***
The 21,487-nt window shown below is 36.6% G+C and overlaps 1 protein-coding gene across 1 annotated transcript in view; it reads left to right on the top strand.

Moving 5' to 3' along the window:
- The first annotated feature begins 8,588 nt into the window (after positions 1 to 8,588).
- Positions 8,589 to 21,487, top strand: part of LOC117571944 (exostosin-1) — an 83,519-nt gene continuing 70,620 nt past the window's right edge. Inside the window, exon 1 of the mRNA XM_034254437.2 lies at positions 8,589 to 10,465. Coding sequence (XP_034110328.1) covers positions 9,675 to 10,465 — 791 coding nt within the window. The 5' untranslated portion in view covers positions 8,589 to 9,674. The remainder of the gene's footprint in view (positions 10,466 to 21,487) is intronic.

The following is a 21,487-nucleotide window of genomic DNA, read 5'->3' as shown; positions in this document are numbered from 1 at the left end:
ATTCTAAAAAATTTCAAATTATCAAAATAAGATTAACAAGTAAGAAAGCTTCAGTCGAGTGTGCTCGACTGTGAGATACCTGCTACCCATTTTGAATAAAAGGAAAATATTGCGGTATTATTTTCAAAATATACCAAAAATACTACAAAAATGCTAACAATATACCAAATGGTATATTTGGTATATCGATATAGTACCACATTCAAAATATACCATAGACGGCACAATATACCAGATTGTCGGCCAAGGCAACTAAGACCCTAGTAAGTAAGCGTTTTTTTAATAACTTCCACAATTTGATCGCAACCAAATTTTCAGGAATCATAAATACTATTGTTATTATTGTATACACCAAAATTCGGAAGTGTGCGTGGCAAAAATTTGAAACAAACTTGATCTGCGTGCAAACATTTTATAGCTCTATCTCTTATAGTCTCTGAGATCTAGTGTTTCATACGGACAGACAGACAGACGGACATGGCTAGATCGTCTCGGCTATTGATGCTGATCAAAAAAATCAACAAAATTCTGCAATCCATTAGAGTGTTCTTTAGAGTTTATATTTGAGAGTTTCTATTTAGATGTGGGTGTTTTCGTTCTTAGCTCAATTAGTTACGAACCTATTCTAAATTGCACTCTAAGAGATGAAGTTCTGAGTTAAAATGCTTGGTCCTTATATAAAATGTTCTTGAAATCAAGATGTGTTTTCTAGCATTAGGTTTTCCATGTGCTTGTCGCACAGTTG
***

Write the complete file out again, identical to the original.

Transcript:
The 21,487-nt window shown below is 36.6% G+C and overlaps 1 protein-coding gene across 1 annotated transcript in view; it reads left to right on the top strand.

Moving 5' to 3' along the window:
- The first annotated feature begins 8,588 nt into the window (after positions 1 to 8,588).
- Positions 8,589 to 21,487, top strand: part of LOC117571944 (exostosin-1) — an 83,519-nt gene continuing 70,620 nt past the window's right edge. Inside the window, exon 1 of the mRNA XM_034254437.2 lies at positions 8,589 to 10,465. Coding sequence (XP_034110328.1) covers positions 9,675 to 10,465 — 791 coding nt within the window. The 5' untranslated portion in view covers positions 8,589 to 9,674. The remainder of the gene's footprint in view (positions 10,466 to 21,487) is intronic.

The following is a 21,487-nucleotide window of genomic DNA, read 5'->3' as shown; positions in this document are numbered from 1 at the left end:
ATTCTAAAAAATTTCAAATTATCAAAATAAGATTAACAAGTAAGAAAGCTTCAGTCGAGTGTGCTCGACTGTGAGATACCTGCTACCCATTTTGAATAAAAGGAAAATATTGCGGTATTATTTTCAAAATATACCAAAAATACTACAAAAATGCTAACAATATACCAAATGGTATATTTGGTATATCGATATAGTACCACATTCAAAATATACCATAGACGGCACAATATACCAGATTGTCGGCCAAGGCAACTAAGACCCTAGTAAGTAAGCGTTTTTTTAATAACTTCCACAATTTGATCGCAACCAAATTTTCAGGAATCATAAATACTATTGTTATTATTGTATACACCAAAATTCGGAAGTGTGCGTGGCAAAAATTTGAAACAAACTTGATCTGCGTGCAAACATTTTATAGCTCTATCTCTTATAGTCTCTGAGATCTAGTGTTTCATACGGACAGACAGACAGACGGACATGGCTAGATCGTCTCGGCTATTGATGCTGATCAAAAAAATCAACAAAATTCTGCAATCCATTAGAGTGTTCTTTAGAGTTTATATTTGAGAGTTTCTATTTAGATGTGGGTGTTTTCGTTCTTAGCTCAATTAGTTACGAACCTATTCTAAATTGCACTCTAAGAGATGAAGTTCTGAGTTAAAATGCTTGGTCCTTATATAAAATGTTCTTGAAATCAAGATGTGTTTTCTAGCATTAGGTTTTCCATGTGCTTGTCGCACAGTTG